* * *

Of course she'd told her husband all about her plan, which occurred to her when they received yet another summons to come down to the Federal Building and meet with yet another representative of the Immigration and Naturalization Service.

"He's an immigration lawyer now?" Steele asked.

"No, but he's a famous lawyer," Laura replied. "That should scare them."

He looked at her with a measured gaze. "Wouldn't they be more frightened by someone who knows what he's doing?"

* * *

Remington had always had a pretty good idea of what had gone on in Laura's mind as the Westfield case drew to a close. He had screwed a few things up - he admitted that; he might even allow that he'd been a bit insensitive at times - and even though the whole Bureau of Investigative Services investigation had been a put up job, Laura hadn't known that, and neither had he, until the very end. It certainly looked as though his incompetence had cost the agency its license. It certainly looked as though he hadn't cared what happened to her. It certainly looked as though there was another fish in the sea who might be more of what she wanted than Remington Steele was turning out to be.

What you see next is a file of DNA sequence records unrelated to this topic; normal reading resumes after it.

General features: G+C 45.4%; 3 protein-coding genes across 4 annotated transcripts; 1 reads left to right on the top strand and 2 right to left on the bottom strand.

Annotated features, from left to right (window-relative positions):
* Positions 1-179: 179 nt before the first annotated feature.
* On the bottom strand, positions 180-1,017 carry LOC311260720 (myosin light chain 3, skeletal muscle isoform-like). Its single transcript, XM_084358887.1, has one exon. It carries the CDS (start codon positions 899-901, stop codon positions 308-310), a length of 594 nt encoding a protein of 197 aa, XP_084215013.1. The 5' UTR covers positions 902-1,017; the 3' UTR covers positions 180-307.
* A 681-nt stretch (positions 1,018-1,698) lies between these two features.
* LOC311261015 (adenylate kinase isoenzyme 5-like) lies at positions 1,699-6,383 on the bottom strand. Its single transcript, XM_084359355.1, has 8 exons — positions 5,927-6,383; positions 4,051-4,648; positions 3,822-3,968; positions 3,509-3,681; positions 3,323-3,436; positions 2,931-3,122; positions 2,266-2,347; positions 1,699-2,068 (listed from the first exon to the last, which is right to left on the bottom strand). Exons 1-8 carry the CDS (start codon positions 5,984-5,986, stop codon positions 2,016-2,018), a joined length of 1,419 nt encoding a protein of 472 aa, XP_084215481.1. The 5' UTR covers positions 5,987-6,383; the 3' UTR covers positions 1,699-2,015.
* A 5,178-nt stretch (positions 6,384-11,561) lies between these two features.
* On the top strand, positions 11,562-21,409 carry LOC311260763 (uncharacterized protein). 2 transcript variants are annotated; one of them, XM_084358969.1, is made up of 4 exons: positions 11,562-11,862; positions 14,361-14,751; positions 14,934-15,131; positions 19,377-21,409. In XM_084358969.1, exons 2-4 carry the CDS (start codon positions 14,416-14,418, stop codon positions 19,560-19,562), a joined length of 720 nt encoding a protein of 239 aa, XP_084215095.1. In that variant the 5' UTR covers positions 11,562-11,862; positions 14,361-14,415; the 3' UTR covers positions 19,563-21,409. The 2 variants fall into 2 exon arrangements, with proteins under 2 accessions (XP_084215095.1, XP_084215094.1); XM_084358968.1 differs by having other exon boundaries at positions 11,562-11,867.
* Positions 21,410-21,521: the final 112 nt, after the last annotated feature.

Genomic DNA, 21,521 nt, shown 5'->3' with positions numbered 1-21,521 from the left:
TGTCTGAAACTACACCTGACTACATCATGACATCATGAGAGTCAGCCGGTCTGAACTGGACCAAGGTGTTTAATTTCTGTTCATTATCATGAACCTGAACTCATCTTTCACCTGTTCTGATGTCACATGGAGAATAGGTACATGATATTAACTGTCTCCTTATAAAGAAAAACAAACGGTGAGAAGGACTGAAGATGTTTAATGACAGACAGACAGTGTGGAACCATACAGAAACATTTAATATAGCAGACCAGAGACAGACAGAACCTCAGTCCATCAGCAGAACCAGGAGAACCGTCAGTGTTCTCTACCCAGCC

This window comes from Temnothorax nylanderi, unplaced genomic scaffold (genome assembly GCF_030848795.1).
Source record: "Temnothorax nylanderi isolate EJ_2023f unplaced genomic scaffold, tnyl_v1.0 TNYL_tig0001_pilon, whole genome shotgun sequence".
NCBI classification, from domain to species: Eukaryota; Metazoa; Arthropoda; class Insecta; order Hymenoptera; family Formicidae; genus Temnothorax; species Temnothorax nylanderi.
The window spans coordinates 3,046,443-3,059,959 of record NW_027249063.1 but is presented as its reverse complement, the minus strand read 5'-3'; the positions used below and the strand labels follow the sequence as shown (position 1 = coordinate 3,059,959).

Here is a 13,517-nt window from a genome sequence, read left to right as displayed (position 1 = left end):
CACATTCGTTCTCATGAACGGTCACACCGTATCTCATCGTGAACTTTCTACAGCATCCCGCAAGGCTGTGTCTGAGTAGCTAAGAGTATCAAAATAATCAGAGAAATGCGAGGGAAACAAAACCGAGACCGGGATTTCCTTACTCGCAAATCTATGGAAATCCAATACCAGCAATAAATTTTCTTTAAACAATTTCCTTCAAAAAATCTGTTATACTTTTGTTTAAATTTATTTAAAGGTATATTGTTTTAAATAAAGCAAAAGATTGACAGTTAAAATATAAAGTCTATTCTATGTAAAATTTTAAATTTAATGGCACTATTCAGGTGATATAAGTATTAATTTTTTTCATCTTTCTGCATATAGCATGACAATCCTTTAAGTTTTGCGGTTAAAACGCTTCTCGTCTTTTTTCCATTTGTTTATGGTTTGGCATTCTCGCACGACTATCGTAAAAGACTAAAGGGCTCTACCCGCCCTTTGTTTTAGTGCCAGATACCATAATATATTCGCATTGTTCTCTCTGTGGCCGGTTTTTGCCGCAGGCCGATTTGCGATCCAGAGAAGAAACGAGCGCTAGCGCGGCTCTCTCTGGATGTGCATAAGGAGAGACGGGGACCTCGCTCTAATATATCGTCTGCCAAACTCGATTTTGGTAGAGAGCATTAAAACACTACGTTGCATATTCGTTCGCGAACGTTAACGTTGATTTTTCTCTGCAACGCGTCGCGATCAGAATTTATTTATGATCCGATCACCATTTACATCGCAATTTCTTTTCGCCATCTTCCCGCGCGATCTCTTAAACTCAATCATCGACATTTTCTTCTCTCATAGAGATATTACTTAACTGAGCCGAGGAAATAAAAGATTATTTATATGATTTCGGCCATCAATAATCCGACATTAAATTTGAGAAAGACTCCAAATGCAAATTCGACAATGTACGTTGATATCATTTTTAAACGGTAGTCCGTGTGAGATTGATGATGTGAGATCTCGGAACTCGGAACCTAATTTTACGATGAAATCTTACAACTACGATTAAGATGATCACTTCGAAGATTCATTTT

Laura confirmed it. "For a few minutes - a day - I thought he might be the one."

"A man you'd known a few hours - "

"Look, you have to admit things weren't going too well for us just then."

"Yes, but was that a reason to - "

"I came back to you, didn't I?" she interrupted. "And what did I find? An emptied out apartment, no word, no hint, no clue ... "

"You were going away with him."

"You didn't know that. Don't try to make it sound like I was wrong, like you were doing me any favors."

"I got the license back," he reminded her. "The thing that meant more to you than anything in the world."

"It was the only thing I had. I certainly didn't have you."

"You didn't want me, either. You made that very clear."

"Oh, for God's sake."

She turned and walked away, slamming the bedroom door, and the bathroom door, too, for good measure. When it began to look like she was camped out in there for the duration, he got undressed and lay down. After a while, the door opened. Laura came and sat on the edge of the bed.

"I was going to go away with him," she said, in the dark. "You know that. I was ready for a change - in some direction, and in so many ways William is - was - the kind of man I needed. But as I got on that plane, I realized how much I loved you, and how I needed to tell you that. So I came back. I went to your place to tell you, finally, that I wanted us to be together, really together, if you did, too. That I wanted to do something about our relationship. I had myself totally psyched up for it, ready for anything. But not - that. Not what I found. Which was nothing."

"I'm sorry," he whispered.

Laura didn't hear him. "And when I did find you," she went on, "it was like nothing had changed. We were right back to where we started."

"I wanted to give you something," he told her. "Something like what you wanted from Westfield. Something reliable. Something you could count on. A man with a name, with - "

"And you couldn't tell me. You couldn't write a little note to say that's what you were doing."

"What if I failed?" he asked, staring up at the ceiling. "I did fail."